That’s how many days between today and July 29, 2023.
Yes, a new season has begun for our LL4T1DCure team and we’re excited to hit the road again in support of JDRF and finding a cure for type 1 diabetes. Last year we raised $48,061 for JDRF, bringing our total to $332,000 since 2016! We’re aiming to raise $75K this year — a bit of an audacious goal, but if we’re going to raise the bar, why not aim higher? You can help us reach our goal by making a donation today.
Do you enjoy cycling? Are you looking to explore new roads? Want to have fun with friends while supporting a great cause? Then join our LL4T1DCure team this year! Cyclists of all abilities are welcomed. If you’re interested in participating in a ride (see other JDRF Ride locations and dates) or sponsoring the team, please contact me for details.
Moving on, it was a relatively quiet week for supply chain and logistics news, but here are the items that caught my attention:
- J.B. Hunt Expects Freight-Demand Volatility to Ease This Year (WSJ – sub. req’d)
- Carriers continue to fold as pandemic freight boom recedes (FleetOwner)
- Some Walmart employees can more than triple their wages by becoming truck drivers (Business Insider)
- Manhattan Streamlines Store Inventory Management
- Amazon Cited by Labor Department for Hazards at Three Warehouses (WSJ – sub. req’d)
- Outrider raises $73M to bring its autonomous electric yard trucks into the mainstream (TechCrunch)
Failing the First Moment of Truth
If you’ve been in the industry for a while, you probably remember “the moments of truth” that former P&G President and CEO A.G. Lafley defined back in 2005. The first moment of truth is when a customer first confronts a product at a store; it is when “a consumer chooses a product over the other competitors’ offerings.”
If a product is out of stock — if you miss that first moment of truth — not only do you miss the sale, you risk losing that customer for life if they end up shopping at a competitor or buying a competitor’s brand.
The sad truth is that many retailers still don’t have accurate, real-time visibility to in-store inventory. It is a problem that technology companies have tried to solve for many years, with limited success due to solution complexity, cost, and other factors.
But if at first you don’t succeed, try, try again.
As Isabelle Bousquette reported last week in the Wall Street Journal, “Google Cloud said it has developed a new artificial intelligence tool designed to help big-box retailers better track the inventory on their shelves, aiming to improve a technology that has struggled to work well in the past.” Here are some additional details from the article:
Google Cloud said Friday its algorithm can recognize and analyze the availability of consumer packaged goods products on shelves from videos and images provided by the retailer’s own ceiling-mounted cameras, camera-equipped self-driving robots or store associates.
“It’s probably not entirely solved yet,” said Graham Watkins, executive vice president of supply-chain transformation and retail innovation at supermarket chain Giant Eagle Inc. He said the Google Cloud product has shown above 90% accuracy during early tests in a Giant Eagle innovation lab, which is designed to replicate store conditions. That is high enough to generate continued interest from the supermarket chain, but not high enough for the company to consider deploying it at scale yet.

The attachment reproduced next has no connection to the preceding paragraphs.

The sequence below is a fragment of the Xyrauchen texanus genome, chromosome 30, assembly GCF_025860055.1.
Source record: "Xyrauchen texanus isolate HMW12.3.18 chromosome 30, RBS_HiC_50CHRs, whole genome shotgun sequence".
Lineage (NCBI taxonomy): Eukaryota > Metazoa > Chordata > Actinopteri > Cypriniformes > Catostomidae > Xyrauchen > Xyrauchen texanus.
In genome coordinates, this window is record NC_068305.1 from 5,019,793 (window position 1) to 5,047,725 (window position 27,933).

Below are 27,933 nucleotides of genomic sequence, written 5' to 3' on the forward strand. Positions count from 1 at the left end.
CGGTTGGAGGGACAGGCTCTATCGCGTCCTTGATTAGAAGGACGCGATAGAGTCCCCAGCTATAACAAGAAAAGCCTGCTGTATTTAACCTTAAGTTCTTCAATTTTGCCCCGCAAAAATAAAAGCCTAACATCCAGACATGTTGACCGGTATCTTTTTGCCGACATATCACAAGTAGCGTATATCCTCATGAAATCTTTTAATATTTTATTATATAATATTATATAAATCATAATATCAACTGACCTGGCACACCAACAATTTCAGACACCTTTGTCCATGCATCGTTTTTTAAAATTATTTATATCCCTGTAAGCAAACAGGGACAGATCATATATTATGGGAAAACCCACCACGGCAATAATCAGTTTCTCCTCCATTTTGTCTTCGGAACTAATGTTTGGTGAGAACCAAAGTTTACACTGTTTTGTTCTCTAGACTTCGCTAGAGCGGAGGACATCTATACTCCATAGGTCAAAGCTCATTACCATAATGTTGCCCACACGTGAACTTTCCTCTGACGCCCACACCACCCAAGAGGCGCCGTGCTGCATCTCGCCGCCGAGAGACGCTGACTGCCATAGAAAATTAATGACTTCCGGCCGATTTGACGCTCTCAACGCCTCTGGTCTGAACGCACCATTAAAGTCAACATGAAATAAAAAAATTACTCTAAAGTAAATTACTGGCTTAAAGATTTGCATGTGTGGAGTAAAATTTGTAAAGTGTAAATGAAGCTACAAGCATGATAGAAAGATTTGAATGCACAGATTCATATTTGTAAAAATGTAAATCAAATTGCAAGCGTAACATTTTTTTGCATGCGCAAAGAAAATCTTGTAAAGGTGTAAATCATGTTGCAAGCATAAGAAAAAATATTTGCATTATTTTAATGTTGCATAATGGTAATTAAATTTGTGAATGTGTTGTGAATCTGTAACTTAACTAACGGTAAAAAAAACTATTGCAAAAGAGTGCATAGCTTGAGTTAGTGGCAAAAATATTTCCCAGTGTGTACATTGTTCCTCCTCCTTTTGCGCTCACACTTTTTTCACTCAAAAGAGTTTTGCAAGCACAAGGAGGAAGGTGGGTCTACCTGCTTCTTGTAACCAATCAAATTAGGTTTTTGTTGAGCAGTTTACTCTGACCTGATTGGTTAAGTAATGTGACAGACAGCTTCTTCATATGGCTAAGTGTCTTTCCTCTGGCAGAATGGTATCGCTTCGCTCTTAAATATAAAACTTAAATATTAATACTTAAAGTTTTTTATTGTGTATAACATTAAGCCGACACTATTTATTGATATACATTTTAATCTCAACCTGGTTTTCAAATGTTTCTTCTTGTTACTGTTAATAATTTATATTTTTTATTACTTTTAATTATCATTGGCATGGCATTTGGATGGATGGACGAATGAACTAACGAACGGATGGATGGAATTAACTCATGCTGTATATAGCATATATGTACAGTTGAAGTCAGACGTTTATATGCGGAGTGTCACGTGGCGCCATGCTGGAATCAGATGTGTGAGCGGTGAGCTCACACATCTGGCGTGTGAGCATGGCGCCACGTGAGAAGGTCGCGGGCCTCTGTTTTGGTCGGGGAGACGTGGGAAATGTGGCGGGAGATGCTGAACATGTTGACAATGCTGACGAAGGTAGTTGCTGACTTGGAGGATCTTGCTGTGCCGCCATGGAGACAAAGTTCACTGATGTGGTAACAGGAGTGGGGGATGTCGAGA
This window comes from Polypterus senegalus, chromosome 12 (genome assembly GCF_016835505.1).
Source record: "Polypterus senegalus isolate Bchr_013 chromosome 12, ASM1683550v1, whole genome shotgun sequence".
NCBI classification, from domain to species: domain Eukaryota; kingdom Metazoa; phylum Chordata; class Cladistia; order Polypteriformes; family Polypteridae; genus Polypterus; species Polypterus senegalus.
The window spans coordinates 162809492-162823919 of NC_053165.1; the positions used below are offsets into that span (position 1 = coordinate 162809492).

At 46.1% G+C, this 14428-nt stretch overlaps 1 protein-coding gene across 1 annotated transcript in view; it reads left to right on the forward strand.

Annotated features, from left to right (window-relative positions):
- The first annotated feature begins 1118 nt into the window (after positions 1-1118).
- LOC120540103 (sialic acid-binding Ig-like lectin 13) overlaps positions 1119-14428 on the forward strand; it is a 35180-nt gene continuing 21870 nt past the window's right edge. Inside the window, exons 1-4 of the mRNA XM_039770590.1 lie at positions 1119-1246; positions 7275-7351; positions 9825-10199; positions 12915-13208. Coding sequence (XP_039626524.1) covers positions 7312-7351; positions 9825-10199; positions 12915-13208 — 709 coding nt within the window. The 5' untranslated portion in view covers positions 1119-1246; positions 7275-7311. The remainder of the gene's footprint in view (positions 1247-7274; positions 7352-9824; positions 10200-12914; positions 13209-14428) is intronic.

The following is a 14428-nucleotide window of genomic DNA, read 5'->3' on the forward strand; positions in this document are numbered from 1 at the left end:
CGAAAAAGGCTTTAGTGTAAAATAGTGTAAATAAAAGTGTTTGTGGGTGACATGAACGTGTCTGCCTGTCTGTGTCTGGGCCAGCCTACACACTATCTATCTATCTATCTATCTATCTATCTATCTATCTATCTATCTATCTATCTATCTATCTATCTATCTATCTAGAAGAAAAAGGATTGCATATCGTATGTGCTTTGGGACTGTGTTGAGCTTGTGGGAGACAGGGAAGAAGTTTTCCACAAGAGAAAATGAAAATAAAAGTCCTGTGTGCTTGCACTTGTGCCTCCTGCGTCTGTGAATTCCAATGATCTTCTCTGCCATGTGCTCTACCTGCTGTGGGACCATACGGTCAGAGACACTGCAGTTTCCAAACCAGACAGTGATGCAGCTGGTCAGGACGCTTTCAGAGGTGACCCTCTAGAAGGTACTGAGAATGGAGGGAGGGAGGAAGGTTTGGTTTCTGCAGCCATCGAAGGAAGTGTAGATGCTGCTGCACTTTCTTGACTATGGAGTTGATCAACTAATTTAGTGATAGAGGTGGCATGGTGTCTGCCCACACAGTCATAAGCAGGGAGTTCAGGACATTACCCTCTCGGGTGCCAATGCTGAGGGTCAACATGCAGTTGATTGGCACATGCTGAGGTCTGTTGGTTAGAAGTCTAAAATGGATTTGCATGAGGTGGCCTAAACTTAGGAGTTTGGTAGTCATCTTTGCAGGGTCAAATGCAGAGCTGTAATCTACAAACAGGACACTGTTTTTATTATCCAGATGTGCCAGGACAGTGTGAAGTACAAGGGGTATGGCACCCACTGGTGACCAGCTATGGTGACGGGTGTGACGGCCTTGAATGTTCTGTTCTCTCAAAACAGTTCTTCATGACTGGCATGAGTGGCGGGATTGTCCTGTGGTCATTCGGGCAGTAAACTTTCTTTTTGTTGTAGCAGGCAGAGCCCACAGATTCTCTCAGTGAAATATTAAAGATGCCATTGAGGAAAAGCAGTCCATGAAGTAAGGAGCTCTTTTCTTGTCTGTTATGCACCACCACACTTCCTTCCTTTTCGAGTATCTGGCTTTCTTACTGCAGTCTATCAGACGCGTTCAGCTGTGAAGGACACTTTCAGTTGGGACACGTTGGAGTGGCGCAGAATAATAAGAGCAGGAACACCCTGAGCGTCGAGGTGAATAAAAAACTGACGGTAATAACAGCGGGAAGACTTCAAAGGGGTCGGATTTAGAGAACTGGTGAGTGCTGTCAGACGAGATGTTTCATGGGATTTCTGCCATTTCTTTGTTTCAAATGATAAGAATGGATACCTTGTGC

Meanwhile, at the NRF Big Show this week, Manhattan Associates (a Talking Logistics sponsor) “unveiled its vision for an RFID-powered store. Manhattan Active® Omni suite has expanded its support of RFID tags for automating and streamlining the inventory counting, receiving, picking, checkout, return and exchange processes.” Here are some more details from the press release:
Retailers are increasingly depending on their stores to fulfill both in-store and online orders. However, their ability to do so is often hindered by poor store inventory accuracy, which often falls below 70%. In fact, a recent Manhattan survey found that only 3% of U.S. retailers believed they had an accurate view of inventory in stores and across their distribution network.
Manhattan has solved this challenge by enabling its point-of-sale and store fulfillment solutions with handheld RFID support for all inventory management and order fulfillment activities. By combining RFID technology with Manhattan Active Omni, retailers can increase store inventory accuracy from 70% to nearly 100%. Manhattan’s solution also reduces inventory-related labor hours, helps associates quickly locate merchandise and expedites transactions at the point of sale.
If you were around in the late 1990s and early 2000s, you will remember that RFID was going to revolutionize all of supply chain management. Even the 800-lb gorilla Walmart was mandating its suppliers to use the technology. By 2006, however, it was clear that the hype far exceeded reality. As Evan Schuman wrote in eWeek in February 2006:
RFID was supposed to revolutionize the supply chain and—by mid-2006—dominate most aspects of product handling within retail and manufacturing. Today, even the most ardent RFID advocates are conceding that hasn’t happened and it’s quite frankly not even close.
Granted, we’re not in 2006 any more, and there have been significant improvements with RFID technology and its cost. So, the promises and visions of 20+ years ago are closer to being realized today than ever before. But we’re not there yet.
And so many retailers continue to fail the first moment of truth.
And with that, have a happy weekend!
Song of the Week: “Until I Found You” by Stephen Sanchez